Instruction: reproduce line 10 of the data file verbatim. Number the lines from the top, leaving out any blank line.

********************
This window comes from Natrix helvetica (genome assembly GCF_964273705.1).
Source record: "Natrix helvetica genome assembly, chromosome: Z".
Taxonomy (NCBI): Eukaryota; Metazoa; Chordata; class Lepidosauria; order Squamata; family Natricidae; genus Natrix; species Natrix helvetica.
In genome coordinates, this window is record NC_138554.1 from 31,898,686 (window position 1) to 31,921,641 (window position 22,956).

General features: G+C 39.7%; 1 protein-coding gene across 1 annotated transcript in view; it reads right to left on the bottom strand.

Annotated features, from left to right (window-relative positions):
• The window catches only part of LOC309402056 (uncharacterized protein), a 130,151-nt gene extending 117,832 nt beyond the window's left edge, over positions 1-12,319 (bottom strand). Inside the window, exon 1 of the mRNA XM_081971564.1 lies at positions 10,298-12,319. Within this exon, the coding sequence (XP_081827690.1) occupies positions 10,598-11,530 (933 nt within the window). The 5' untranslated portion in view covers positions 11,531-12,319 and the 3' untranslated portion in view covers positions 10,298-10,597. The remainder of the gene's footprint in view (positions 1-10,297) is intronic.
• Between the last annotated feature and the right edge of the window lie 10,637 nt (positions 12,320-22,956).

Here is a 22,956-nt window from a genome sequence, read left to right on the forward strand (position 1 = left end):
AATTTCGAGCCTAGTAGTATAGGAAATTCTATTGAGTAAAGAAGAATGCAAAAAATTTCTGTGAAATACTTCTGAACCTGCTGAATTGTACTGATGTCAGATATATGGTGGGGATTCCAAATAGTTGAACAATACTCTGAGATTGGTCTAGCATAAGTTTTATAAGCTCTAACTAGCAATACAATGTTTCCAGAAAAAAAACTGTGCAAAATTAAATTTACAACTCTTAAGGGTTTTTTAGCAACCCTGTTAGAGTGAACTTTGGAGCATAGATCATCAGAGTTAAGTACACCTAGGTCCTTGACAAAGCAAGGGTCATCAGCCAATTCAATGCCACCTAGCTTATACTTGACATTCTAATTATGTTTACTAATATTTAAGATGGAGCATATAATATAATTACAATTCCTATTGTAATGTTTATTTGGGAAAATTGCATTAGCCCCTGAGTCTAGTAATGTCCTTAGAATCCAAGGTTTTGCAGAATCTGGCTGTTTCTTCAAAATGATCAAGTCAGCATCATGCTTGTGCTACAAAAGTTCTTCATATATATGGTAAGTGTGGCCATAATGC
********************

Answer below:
AATTTCGAGCCTAGTAGTATAGGAAATTCTATTGAGTAAAGAAGAATGCAAAAAATTTCTGTGAAATACTTCTGAACCTGCTGAATTGTACTGATGTCAGATATATGGTGGGGATTCCAAATAGTTGAACAATACTCTGAGATTGGTCTAGCATAAGTTTTATAAGCTCTAACTAGCAATACAATGTTTCCAGAAAAAAAACTGTGCAAAATTAAATTTACAACTCTTAAGGGTTTTTTAGCAACCCTGTTAGAGTGAACTTTGGAGCATAGATCATCAGAGTTAAGTACACCTAGGTCCTTGACAAAGCAAGGGTCATCAGCCAATTCAATGCCACCTAGCTTATACTTGACATTCTAATTATGTTTACTAATATTTAAGATGGAGCATATAATATAATTACAATTCCTATTGTAATGTTTATTTGGGAAAATTGCATTAGCCCCTGAGTCTAGTAATGTCCTTAGAATCCAAGGTTTTGCAGAATCTGGCTGTTTCTTCAAAATGATCAAGTCAGCATCATGCTTGTGCTACAAAAGTTCTTCATATATATGGTAAGTGTGGCCATAATGC